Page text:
HealthEdge has identified five key attributes that drive digital payers, enabling them to rise above the competition and lead the way to better outcomes across the entire healthcare delivery system.
Digital Health Payers focus on:
- Improving end-user and member centricity
- Achieving higher levels of quality
- Increasing transparency
- Advancing customer service
- Reducing transaction costs
In this five-part blog post series, we’re diving deeper into each attribute, delivering resources, information, and insights to enable health plans to transform into digital health payers. As we continue the conversation around what it means to be a digital payer, this discussion focuses on reducing transaction costs.
Constantly Reducing Transaction Costs
Transaction costs are a true indicator of the level of efficiency that exists within a health plan. Typically, the higher the costs, the lower the efficiencies. In HealthEdge’s Annual Market Survey of more than 300 health plan leaders, managing costs and operational efficiencies topped the charts as this year’s biggest challenges leaders are facing.
According to McKinsey & Company, “The rising cost of claims and the complexity of claims management are among the most pressing challenges health insurance companies and other private payers face today. Digitizing every step of the claims process, from data input to payment, has the potential to streamline claims management, as well as boost its efficiency and accuracy. When done right, the result can be both lower costs and better customer experiences.1”
Digital payers are in tune with the challenges driving the costs of transactions and are focused on identifying new, innovative solutions to reduce them.
Identifying The Causes
There are a variety of factors to blame for rising costs – from skyrocketing claims volumes following the pandemic, to rising costs due to long delays in care, and outdated systems that require manual intervention and hefty investments to meet industry demands. As workforce shortages continue to plague the market, health plan leaders are evaluating every opportunity to reduce costs and administrative burdens.
In the 2022 Annual Market Survey [link to published white paper] conducted by HealthEdge each year, more than 300 health plan leaders revealed that transaction costs continue to rise. In the study, respondents indicated the average cost per claim increased this year, with 58% reporting that their average cost per claim is $8 or more, compared to 44% in 2021. However, according to the most recent CAQH Index, adoption of electronic claims submission is high – at 97%.2 So, if plans and providers already have electronic systems in place, what is driving the increase in transaction costs?
Transaction Cost Drivers
Experts indicate the increase in transaction costs is partially being driven by inaccurate claim payments and manual rework. In fact, only 26% of respondents said that greater than 80% of their claims were paid accurately the first time. Both result from disparate systems involved in the process and the complexity of continuous changes associated with claims processing. This occurs even with electronic solutions in place.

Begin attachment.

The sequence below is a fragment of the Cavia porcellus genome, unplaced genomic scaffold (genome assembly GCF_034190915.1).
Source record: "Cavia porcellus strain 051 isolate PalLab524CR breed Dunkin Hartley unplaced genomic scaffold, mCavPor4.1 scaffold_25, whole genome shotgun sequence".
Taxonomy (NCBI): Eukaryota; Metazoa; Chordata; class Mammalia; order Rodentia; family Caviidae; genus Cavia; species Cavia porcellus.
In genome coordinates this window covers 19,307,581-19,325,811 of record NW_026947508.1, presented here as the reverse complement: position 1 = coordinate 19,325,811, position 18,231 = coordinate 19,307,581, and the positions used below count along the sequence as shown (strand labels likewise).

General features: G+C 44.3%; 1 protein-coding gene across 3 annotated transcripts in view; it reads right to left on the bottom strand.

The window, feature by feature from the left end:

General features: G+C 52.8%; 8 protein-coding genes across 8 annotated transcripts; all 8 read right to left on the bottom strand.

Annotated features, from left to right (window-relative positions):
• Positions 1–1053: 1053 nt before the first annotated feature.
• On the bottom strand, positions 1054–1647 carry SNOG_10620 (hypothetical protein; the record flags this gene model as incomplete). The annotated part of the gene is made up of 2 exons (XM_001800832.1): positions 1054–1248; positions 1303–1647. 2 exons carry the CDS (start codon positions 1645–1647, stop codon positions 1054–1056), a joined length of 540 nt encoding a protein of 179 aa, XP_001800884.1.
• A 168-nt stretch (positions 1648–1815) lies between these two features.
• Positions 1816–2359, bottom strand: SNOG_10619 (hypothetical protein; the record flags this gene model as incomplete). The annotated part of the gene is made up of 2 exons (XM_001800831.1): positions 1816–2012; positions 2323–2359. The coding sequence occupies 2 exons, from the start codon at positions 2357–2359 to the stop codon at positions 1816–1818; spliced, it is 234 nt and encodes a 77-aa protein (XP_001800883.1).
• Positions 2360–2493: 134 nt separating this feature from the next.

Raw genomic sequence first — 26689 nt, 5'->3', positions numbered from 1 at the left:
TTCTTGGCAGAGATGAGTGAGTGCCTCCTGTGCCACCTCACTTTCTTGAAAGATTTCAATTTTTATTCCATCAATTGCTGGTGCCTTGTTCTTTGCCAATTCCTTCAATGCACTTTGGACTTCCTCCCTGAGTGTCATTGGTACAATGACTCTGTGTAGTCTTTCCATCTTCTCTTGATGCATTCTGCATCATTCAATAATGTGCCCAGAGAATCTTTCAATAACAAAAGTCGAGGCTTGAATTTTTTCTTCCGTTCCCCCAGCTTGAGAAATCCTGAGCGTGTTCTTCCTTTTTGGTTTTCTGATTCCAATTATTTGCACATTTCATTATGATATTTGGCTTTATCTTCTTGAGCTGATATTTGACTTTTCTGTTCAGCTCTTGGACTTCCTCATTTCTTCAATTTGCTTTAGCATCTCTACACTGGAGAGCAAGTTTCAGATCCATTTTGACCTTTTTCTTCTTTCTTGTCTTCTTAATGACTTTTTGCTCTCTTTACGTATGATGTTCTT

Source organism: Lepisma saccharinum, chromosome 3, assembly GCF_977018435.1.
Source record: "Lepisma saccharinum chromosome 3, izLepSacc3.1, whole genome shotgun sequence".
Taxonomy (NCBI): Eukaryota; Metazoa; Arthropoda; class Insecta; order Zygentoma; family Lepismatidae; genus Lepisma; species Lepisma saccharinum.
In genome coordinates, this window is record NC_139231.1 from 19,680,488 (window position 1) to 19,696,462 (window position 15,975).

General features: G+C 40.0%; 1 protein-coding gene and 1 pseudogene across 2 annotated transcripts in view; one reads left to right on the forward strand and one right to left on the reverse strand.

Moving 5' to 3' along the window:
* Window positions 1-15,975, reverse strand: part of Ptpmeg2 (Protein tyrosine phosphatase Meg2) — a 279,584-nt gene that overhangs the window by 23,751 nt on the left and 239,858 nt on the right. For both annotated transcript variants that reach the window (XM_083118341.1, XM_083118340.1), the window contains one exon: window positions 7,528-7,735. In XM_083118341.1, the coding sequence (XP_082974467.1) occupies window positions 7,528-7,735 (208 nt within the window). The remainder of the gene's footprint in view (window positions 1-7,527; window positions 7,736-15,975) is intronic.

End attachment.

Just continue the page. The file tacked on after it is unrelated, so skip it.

The fact that many organizations are using multiple tools to manage claims, all with limited connectivity, is to blame. When updates are made – which frequently happens – chaos and inaccuracies are likely to follow with outdated, disconnected systems. For example, providers, government agencies, state programs, and Medicare make pricing updates at different times. Each solution from a different vendor involved in claims management is also updated at various times, further complicating the process. That’s why using multiple, outdated technology systems can increase costs.
Recent cost increases have also been driven by new and added complexities to claims management. Not only is pricing continuously updated, but drastic changes in healthcare over the past two years have introduced new challenges. According to the most recent CAQH Index, the rapid increase in use of telehealth and the introduction of COVID-19 further exacerbated transaction complexity. The 2021 CAQH Index explained, “Providers had to submit new information related to telehealth and COVID-19 and often engaged extensively with health plans using manual methods which increased the time and cost to conduct a manual transaction.”2
How Digital Payers Reduce Transaction Costs
Digital payers are laser-focused on these problems and are constantly seeking new ways to reduce costs by using modern technology to automate more of the claims processing workflows and eliminating many of the time-consuming, error-prone, manual processes they’ve typically followed. By doing so, they are able to eliminate the IT and business burdens associated with bolting together multiple, disconnected solutions with a single, fully automated platform to achieve payment accuracy.
A single digital platform enables digital payers to:
- Centralize data so it can be shared across the healthcare ecosystem, minimizing the impact of frequent updates
- Consolidate claims processes and streamline workflows to save time and reduce errors
- Eliminate limitations associated with linear claims processing, allowing full automation, and minimizing manual intervention
As a result, digital payers ensure claims are paid accurately the first time, which in turn, reduces rework and improves productivity that leads to lower transaction costs.